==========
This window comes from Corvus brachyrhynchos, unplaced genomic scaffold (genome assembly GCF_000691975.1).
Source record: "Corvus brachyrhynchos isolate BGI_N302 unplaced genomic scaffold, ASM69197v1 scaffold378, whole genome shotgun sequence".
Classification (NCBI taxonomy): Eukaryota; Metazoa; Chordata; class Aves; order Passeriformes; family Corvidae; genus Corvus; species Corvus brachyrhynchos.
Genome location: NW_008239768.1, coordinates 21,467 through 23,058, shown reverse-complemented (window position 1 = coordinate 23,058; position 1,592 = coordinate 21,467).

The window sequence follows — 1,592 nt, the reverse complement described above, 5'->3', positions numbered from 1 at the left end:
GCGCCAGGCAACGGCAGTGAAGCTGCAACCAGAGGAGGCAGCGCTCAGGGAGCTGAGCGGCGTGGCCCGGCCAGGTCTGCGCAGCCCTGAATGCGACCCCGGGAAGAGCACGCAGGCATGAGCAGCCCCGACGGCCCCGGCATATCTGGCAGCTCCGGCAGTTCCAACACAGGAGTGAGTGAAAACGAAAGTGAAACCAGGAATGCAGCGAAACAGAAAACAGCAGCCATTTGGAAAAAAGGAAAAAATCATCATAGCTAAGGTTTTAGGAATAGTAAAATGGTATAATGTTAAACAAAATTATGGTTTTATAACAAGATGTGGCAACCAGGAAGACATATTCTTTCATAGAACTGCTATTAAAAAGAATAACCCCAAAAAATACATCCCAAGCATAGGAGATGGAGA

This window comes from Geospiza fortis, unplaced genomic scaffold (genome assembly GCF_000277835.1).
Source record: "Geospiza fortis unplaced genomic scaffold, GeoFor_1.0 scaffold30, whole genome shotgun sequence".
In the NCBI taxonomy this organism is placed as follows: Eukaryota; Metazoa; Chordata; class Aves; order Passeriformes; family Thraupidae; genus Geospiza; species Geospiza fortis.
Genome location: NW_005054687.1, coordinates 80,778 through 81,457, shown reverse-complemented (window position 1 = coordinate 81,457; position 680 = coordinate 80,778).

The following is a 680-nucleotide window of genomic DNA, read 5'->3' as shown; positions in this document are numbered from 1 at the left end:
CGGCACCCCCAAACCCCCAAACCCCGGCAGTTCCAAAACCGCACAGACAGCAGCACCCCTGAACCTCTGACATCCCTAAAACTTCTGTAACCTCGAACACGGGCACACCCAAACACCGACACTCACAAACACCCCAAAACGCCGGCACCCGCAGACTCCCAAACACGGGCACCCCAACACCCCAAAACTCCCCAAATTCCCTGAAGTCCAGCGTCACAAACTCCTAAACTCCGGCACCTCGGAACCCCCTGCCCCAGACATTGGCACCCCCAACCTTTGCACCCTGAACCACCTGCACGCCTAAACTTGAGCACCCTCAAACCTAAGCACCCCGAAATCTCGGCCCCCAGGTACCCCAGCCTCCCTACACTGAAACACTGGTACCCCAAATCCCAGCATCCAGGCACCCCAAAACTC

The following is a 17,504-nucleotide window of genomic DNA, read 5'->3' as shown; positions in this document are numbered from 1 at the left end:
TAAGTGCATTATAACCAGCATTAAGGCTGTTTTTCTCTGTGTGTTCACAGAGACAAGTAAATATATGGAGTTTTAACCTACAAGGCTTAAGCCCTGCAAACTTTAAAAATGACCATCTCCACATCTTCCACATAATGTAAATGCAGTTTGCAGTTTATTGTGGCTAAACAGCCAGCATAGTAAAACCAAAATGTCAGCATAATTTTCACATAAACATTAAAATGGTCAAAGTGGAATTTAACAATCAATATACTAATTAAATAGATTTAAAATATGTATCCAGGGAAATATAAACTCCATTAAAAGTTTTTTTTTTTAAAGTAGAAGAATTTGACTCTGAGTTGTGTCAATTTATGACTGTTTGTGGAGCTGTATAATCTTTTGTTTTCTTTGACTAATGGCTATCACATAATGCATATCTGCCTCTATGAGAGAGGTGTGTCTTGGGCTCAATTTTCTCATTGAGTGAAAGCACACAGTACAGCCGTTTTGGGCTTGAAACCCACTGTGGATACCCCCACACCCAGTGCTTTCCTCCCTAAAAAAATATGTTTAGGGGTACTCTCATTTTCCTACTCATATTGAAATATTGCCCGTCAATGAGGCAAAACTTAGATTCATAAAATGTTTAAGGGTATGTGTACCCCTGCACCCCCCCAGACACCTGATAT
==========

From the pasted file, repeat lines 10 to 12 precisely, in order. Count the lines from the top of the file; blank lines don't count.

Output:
Genome location: NW_005054687.1, coordinates 80,778 through 81,457, shown reverse-complemented (window position 1 = coordinate 81,457; position 680 = coordinate 80,778).

The following is a 680-nucleotide window of genomic DNA, read 5'->3' as shown; positions in this document are numbered from 1 at the left end:
CGGCACCCCCAAACCCCCAAACCCCGGCAGTTCCAAAACCGCACAGACAGCAGCACCCCTGAACCTCTGACATCCCTAAAACTTCTGTAACCTCGAACACGGGCACACCCAAACACCGACACTCACAAACACCCCAAAACGCCGGCACCCGCAGACTCCCAAACACGGGCACCCCAACACCCCAAAACTCCCCAAATTCCCTGAAGTCCAGCGTCACAAACTCCTAAACTCCGGCACCTCGGAACCCCCTGCCCCAGACATTGGCACCCCCAACCTTTGCACCCTGAACCACCTGCACGCCTAAACTTGAGCACCCTCAAACCTAAGCACCCCGAAATCTCGGCCCCCAGGTACCCCAGCCTCCCTACACTGAAACACTGGTACCCCAAATCCCAGCATCCAGGCACCCCAAAACTC